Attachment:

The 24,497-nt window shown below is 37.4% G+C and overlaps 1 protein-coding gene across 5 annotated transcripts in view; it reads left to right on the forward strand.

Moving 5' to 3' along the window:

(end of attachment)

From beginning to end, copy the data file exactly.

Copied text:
The 24,497-nt window shown below is 37.4% G+C and overlaps 1 protein-coding gene across 5 annotated transcripts in view; it reads left to right on the forward strand.

Moving 5' to 3' along the window: